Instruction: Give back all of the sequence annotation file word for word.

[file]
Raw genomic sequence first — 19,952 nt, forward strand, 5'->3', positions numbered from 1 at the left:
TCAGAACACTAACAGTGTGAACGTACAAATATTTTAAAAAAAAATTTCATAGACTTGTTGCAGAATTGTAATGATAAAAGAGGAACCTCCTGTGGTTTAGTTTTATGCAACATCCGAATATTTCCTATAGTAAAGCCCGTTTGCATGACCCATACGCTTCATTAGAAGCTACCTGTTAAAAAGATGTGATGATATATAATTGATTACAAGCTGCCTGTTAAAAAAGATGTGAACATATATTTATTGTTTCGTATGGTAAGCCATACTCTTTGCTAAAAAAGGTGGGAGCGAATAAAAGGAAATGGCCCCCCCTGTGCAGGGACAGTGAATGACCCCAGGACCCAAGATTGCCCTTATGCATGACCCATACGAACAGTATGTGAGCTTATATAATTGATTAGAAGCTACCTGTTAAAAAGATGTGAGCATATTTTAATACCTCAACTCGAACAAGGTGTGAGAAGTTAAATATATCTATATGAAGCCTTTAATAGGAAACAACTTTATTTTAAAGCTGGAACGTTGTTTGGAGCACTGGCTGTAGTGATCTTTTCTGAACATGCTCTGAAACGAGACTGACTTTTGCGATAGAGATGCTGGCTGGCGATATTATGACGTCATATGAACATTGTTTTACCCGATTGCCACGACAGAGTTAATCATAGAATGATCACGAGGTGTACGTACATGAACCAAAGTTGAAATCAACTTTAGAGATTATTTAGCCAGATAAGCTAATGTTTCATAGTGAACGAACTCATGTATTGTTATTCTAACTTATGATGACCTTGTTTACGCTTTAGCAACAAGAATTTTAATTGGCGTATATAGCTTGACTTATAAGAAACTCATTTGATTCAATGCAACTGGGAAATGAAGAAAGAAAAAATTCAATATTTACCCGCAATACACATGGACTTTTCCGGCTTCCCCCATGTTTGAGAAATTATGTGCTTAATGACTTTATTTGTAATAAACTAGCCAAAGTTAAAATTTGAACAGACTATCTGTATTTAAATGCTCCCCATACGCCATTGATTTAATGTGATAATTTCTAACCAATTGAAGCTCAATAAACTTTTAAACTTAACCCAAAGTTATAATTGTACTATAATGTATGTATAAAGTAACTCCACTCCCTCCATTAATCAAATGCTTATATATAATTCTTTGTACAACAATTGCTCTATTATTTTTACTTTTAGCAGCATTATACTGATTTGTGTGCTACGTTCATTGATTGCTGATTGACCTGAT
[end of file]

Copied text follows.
Raw genomic sequence first — 19,952 nt, forward strand, 5'->3', positions numbered from 1 at the left:
TCAGAACACTAACAGTGTGAACGTACAAATATTTTAAAAAAAAATTTCATAGACTTGTTGCAGAATTGTAATGATAAAAGAGGAACCTCCTGTGGTTTAGTTTTATGCAACATCCGAATATTTCCTATAGTAAAGCCCGTTTGCATGACCCATACGCTTCATTAGAAGCTACCTGTTAAAAAGATGTGATGATATATAATTGATTACAAGCTGCCTGTTAAAAAAGATGTGAACATATATTTATTGTTTCGTATGGTAAGCCATACTCTTTGCTAAAAAAGGTGGGAGCGAATAAAAGGAAATGGCCCCCCCTGTGCAGGGACAGTGAATGACCCCAGGACCCAAGATTGCCCTTATGCATGACCCATACGAACAGTATGTGAGCTTATATAATTGATTAGAAGCTACCTGTTAAAAAGATGTGAGCATATTTTAATACCTCAACTCGAACAAGGTGTGAGAAGTTAAATATATCTATATGAAGCCTTTAATAGGAAACAACTTTATTTTAAAGCTGGAACGTTGTTTGGAGCACTGGCTGTAGTGATCTTTTCTGAACATGCTCTGAAACGAGACTGACTTTTGCGATAGAGATGCTGGCTGGCGATATTATGACGTCATATGAACATTGTTTTACCCGATTGCCACGACAGAGTTAATCATAGAATGATCACGAGGTGTACGTACATGAACCAAAGTTGAAATCAACTTTAGAGATTATTTAGCCAGATAAGCTAATGTTTCATAGTGAACGAACTCATGTATTGTTATTCTAACTTATGATGACCTTGTTTACGCTTTAGCAACAAGAATTTTAATTGGCGTATATAGCTTGACTTATAAGAAACTCATTTGATTCAATGCAACTGGGAAATGAAGAAAGAAAAAATTCAATATTTACCCGCAATACACATGGACTTTTCCGGCTTCCCCCATGTTTGAGAAATTATGTGCTTAATGACTTTATTTGTAATAAACTAGCCAAAGTTAAAATTTGAACAGACTATCTGTATTTAAATGCTCCCCATACGCCATTGATTTAATGTGATAATTTCTAACCAATTGAAGCTCAATAAACTTTTAAACTTAACCCAAAGTTATAATTGTACTATAATGTATGTATAAAGTAACTCCACTCCCTCCATTAATCAAATGCTTATATATAATTCTTTGTACAACAATTGCTCTATTATTTTTACTTTTAGCAGCATTATACTGATTTGTGTGCTACGTTCATTGATTGCTGATTGACCTGAT